Heather Wright believes that God answers prayers, and sometimes the answer is “Arf.”
Wright’s autistic 4-year-old son, Gabriel, has been approved for a Wilderwood Service Dog, and Wright is trying to raise the $10,000 needed to secure the animal.
It took Wright a long time to send in the application because she wasn’t sure a service dog was the solution to Gabriel’s needs.
“I did a lot of praying about it,” she says. “The more I read and the more I researched, the more I thought, ‘This is really a good thing.’”
One of Wright’s hesitations was that she feared a service dog might make Gabriel stand out too much.
“When you look at him, you can’t tell there’s anything different about him,” says Wright, “and I didn’t want him to carry a huge flag that says, ‘Hey, there’s something different.’ I felt that’s what the dog would be, but (the Wilderwood staff) assured me that in the children’s eyes, he goes from the strange kid who sits in the corner and doesn’t talk to anybody to the cool kid with the dog.”
Now Wright’s biggest concern is raising money for the dog. Wilderwood’s $10,000 fee is due in two installments: $5,000 in October and $5,000 in January. Wright held a candle fundraiser earlier this month and plans to place donation jars at area businesses. She has a Web site, www.giftforgabriel.com, where people can get information and contribute.
She also has a white elephant/hot dog/bake sale planned on July 17 at her church, St. Paul Lutheran, 429 Sandy Springs Road, and is working on a back-to-school carnival at Starbucks next to Target for August.
Kevin Strickland, pastor of St. Paul, says the church is glad to help the Wrights.
“I told her that we’d be more than happy to do what we could to host (an event) or what have you for Gabriel,” says Strickland, whose congregation prayed for Gabriel to be approved by Wilderwood. “This is a child who has the right just like any other child to go to school, to go to the store, to enjoy church, to have friends, but he needs to do so in a way that he’s kept safe, and that dog will be his helper.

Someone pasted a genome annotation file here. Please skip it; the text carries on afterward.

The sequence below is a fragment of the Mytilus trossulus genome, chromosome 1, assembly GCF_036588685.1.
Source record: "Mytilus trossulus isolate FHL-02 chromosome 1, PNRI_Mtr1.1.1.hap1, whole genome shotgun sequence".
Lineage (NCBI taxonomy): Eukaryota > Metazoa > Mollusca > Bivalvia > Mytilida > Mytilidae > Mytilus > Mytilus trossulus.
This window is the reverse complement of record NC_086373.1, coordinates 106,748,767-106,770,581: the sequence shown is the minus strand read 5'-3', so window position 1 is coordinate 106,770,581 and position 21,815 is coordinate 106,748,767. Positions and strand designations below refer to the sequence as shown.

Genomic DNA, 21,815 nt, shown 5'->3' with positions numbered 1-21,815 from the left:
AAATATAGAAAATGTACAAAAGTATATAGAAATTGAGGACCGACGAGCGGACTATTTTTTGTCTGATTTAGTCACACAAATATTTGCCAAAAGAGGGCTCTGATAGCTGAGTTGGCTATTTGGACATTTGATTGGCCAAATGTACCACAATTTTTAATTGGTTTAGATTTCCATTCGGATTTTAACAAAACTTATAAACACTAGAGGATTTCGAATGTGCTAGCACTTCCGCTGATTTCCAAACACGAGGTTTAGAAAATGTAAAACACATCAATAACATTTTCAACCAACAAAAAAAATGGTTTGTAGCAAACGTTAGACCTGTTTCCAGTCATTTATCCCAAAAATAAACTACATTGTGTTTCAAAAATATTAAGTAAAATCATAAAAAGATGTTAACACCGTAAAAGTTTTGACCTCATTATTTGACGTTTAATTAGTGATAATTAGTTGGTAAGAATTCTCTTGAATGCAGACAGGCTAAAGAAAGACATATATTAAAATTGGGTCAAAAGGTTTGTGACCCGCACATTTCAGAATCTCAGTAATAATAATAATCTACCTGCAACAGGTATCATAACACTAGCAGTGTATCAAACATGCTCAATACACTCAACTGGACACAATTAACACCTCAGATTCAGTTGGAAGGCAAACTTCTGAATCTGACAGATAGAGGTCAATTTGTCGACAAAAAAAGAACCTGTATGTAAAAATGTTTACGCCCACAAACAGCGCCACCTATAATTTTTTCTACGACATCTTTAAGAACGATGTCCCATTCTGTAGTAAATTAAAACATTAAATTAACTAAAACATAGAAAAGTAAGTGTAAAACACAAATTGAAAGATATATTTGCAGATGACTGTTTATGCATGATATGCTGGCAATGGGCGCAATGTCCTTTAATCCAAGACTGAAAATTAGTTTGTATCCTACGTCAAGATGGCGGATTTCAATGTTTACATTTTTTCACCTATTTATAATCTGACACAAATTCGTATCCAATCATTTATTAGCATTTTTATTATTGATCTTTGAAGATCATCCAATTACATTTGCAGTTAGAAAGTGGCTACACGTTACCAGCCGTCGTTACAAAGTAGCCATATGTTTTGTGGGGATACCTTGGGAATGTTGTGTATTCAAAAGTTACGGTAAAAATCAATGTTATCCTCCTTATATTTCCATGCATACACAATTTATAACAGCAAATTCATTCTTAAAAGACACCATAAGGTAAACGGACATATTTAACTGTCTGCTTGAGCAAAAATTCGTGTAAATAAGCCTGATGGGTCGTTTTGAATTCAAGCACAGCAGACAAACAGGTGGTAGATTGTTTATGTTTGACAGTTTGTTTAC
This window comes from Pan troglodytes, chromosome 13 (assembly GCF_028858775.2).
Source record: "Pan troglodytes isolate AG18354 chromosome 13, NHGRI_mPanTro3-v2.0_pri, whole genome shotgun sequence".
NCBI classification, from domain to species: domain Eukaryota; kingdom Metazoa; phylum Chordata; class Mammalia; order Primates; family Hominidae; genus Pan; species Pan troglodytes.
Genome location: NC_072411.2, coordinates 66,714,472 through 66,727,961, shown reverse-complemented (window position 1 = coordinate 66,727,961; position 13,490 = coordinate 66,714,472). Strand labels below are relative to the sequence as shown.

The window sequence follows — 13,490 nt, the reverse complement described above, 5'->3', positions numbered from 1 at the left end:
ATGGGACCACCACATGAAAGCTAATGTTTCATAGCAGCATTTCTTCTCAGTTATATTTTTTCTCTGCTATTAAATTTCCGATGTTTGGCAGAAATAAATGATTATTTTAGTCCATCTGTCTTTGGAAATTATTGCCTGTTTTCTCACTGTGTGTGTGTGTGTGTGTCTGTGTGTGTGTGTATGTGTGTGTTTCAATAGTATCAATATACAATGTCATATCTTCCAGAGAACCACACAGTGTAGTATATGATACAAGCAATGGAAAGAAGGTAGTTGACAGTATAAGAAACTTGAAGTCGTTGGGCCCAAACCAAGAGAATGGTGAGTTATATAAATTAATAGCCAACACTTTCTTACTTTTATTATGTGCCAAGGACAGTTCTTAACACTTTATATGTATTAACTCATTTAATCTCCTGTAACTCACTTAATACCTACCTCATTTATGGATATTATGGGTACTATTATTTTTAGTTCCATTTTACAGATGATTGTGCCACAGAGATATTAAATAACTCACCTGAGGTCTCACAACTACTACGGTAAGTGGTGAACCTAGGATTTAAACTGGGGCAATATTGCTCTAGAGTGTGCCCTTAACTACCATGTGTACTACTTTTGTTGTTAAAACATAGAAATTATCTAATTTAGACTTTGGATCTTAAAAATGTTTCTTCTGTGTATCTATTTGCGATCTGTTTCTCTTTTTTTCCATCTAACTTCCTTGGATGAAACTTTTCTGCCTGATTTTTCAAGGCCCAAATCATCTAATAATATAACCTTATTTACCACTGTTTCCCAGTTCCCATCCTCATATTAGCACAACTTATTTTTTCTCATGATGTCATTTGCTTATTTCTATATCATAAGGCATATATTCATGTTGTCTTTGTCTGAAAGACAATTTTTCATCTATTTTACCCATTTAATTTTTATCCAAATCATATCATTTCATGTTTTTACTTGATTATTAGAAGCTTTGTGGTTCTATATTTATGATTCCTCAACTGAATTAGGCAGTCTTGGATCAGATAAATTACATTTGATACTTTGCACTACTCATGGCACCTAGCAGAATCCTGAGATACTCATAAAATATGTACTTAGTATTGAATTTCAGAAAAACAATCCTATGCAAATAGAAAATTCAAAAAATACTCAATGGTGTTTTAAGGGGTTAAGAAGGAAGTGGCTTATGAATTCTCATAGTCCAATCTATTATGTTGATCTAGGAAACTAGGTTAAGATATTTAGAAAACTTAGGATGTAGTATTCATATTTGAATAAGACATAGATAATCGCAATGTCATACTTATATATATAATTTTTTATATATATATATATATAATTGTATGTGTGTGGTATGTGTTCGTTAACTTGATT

“We actually have another family in the church that trains service dogs. They bring the service dog to worship.”
Wright and her now ex-husband, Chris, realized Gabriel was different from the beginning - he was highly sensitive to sound, and he didn’t cry when his diaper needed changing.
“When he turned a year old, he had one word,” says Wright. “When he turned 2, he still only had one word. And that’s when we put everything in motion and said, ‘OK, we need to find out what’s going on with this kid.’”
Gabriel’s pediatrician sent him to have a hearing test and to have his speech evaluated. Then Gabriel got into the Tennessee Early Intervention System, which connected him with a Knoxville therapy center that works with developmentally challenged children. It took several more months before Gabriel was seen and evaluated by a child psychiatrist and finally diagnosed with autism.
Gabriel is in a special-education preschool program during the school year. When Wright is working (she’s been at Denso for 13 years) Gabriel stays with his father or Wright’s parents.
“It’s a family effort,” says Wright. “Everybody pitches in and helps out.”
Gabriel has to have constant attention.
“He is 4, but he is the size of a 6-year-old,” says Wright. “We’re still going through potty training. His speech is about that of a 3-year-old, and his developmental level with his fine and gross motor skills runs about 2 1/2. He has severe sensory issues, and that’s the biggest battle that we’re fighting right now.”
Gabriel doesn’t understand the concept of danger, she says.
“When I get him out of the car, sometimes he’ll just take off running - across a parking lot, across somebody’s yard, out into the street,” she says. “He does not understand the danger to himself. He is absolutely fascinated with anything that spins or turns, so I cannot leave him alone in a room with a fan.
“Somebody has to be with him or watching him almost 24/7.”